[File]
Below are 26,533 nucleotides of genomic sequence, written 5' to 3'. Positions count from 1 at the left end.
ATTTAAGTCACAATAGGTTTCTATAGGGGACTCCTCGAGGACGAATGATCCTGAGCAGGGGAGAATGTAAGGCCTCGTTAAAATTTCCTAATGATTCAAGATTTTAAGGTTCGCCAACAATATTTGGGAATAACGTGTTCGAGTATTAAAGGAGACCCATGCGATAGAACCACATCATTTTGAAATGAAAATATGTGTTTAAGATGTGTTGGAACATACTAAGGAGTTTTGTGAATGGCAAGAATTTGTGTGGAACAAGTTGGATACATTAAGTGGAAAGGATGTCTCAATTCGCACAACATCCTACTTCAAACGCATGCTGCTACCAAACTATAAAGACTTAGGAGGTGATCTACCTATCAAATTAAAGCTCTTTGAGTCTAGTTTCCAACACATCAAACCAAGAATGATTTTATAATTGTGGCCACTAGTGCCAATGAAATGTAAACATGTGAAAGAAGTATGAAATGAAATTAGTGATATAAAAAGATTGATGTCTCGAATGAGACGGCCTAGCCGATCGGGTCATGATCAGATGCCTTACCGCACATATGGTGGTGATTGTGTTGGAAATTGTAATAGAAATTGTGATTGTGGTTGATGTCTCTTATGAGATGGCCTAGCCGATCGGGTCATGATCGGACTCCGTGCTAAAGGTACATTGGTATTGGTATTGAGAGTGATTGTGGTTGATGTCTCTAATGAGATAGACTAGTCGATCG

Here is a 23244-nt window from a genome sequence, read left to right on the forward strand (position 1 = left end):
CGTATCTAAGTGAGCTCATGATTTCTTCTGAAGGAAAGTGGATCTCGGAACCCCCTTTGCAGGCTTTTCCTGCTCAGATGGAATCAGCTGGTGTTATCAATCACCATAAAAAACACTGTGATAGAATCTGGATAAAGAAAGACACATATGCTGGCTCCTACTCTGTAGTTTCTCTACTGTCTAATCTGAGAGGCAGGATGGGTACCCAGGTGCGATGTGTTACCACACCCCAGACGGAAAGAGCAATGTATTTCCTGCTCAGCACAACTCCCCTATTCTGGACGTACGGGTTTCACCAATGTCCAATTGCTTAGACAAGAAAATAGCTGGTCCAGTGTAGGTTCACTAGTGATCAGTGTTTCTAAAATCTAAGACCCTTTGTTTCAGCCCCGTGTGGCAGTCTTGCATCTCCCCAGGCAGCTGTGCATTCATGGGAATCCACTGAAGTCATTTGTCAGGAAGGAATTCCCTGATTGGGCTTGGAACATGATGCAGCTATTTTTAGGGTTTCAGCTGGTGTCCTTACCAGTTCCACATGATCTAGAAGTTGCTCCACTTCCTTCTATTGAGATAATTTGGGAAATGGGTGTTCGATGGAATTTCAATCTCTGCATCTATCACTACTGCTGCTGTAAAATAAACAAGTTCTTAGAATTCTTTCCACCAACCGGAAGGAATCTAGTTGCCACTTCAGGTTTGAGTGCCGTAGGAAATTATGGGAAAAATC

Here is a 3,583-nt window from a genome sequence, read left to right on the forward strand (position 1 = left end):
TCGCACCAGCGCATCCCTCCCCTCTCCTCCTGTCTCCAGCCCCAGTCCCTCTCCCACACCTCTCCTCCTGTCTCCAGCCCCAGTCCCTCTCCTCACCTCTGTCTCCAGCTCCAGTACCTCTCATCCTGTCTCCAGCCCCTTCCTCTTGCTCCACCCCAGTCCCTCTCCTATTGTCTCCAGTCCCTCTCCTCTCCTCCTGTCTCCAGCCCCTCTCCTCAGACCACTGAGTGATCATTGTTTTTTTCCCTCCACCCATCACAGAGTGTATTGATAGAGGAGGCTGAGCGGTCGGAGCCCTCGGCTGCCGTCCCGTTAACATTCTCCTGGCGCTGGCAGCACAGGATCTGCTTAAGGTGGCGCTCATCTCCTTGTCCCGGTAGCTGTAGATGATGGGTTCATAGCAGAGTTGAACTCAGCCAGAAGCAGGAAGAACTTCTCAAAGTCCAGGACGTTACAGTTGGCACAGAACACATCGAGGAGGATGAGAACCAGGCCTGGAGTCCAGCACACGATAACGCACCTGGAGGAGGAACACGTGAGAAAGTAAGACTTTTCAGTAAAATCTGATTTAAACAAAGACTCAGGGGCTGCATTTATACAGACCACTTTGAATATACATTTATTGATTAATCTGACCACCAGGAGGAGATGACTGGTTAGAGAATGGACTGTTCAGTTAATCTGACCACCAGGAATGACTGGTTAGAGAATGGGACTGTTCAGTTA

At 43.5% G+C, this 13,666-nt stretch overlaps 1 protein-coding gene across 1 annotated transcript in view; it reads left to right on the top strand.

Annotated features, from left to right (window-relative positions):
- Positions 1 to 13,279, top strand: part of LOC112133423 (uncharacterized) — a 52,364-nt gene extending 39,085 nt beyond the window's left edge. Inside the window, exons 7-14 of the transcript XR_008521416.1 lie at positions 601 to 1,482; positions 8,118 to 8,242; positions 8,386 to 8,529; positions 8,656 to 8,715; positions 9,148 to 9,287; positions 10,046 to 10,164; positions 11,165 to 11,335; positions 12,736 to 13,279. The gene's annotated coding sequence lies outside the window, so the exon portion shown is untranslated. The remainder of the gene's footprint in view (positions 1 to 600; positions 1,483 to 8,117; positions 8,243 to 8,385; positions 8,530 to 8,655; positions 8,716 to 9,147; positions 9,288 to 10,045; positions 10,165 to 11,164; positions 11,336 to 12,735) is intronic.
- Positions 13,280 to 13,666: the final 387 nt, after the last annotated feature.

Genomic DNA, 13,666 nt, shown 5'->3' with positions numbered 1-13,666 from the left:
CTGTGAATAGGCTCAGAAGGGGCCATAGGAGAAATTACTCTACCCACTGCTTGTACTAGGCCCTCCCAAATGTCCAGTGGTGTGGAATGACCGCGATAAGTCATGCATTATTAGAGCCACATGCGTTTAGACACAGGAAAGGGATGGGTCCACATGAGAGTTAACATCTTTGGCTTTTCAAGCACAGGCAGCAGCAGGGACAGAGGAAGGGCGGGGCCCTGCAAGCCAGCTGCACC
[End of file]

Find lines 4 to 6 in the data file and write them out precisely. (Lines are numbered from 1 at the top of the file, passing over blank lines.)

CGTATCTAAGTGAGCTCATGATTTCTTCTGAAGGAAAGTGGATCTCGGAACCCCCTTTGCAGGCTTTTCCTGCTCAGATGGAATCAGCTGGTGTTATCAATCACCATAAAAAACACTGTGATAGAATCTGGATAAAGAAAGACACATATGCTGGCTCCTACTCTGTAGTTTCTCTACTGTCTAATCTGAGAGGCAGGATGGGTACCCAGGTGCGATGTGTTACCACACCCCAGACGGAAAGAGCAATGTATTTCCTGCTCAGCACAACTCCCCTATTCTGGACGTACGGGTTTCACCAATGTCCAATTGCTTAGACAAGAAAATAGCTGGTCCAGTGTAGGTTCACTAGTGATCAGTGTTTCTAAAATCTAAGACCCTTTGTTTCAGCCCCGTGTGGCAGTCTTGCATCTCCCCAGGCAGCTGTGCATTCATGGGAATCCACTGAAGTCATTTGTCAGGAAGGAATTCCCTGATTGGGCTTGGAACATGATGCAGCTATTTTTAGGGTTTCAGCTGGTGTCCTTACCAGTTCCACATGATCTAGAAGTTGCTCCACTTCCTTCTATTGAGATAATTTGGGAAATGGGTGTTCGATGGAATTTCAATCTCTGCATCTATCACTACTGCTGCTGTAAAATAAACAAGTTCTTAGAATTCTTTCCACCAACCGGAAGGAATCTAGTTGCCACTTCAGGTTTGAGTGCCGTAGGAAATTATGGGAAAAATC

Here is a 3,583-nt window from a genome sequence, read left to right on the forward strand (position 1 = left end):
TCGCACCAGCGCATCCCTCCCCTCTCCTCCTGTCTCCAGCCCCAGTCCCTCTCCCACACCTCTCCTCCTGTCTCCAGCCCCAGTCCCTCTCCTCACCTCTGTCTCCAGCTCCAGTACCTCTCATCCTGTCTCCAGCCCCTTCCTCTTGCTCCACCCCAGTCCCTCTCCTATTGTCTCCAGTCCCTCTCCTCTCCTCCTGTCTCCAGCCCCTCTCCTCAGACCACTGAGTGATCATTGTTTTTTTCCCTCCACCCATCACAGAGTGTATTGATAGAGGAGGCTGAGCGGTCGGAGCCCTCGGCTGCCGTCCCGTTAACATTCTCCTGGCGCTGGCAGCACAGGATCTGCTTAAGGTGGCGCTCATCTCCTTGTCCCGGTAGCTGTAGATGATGGGTTCATAGCAGAGTTGAACTCAGCCAGAAGCAGGAAGAACTTCTCAAAGTCCAGGACGTTACAGTTGGCACAGAACACATCGAGGAGGATGAGAACCAGGCCTGGAGTCCAGCACACGATAACGCACCTGGAGGAGGAACACGTGAGAAAGTAAGACTTTTCAGTAAAATCTGATTTAAACAAAGACTCAGGGGCTGCATTTATACAGACCACTTTGAATATACATTTATTGATTAATCTGACCACCAGGAGGAGATGACTGGTTAGAGAATGGACTGTTCAGTTAATCTGACCACCAGGAATGACTGGTTAGAGAATGGGACTGTTCAGTTA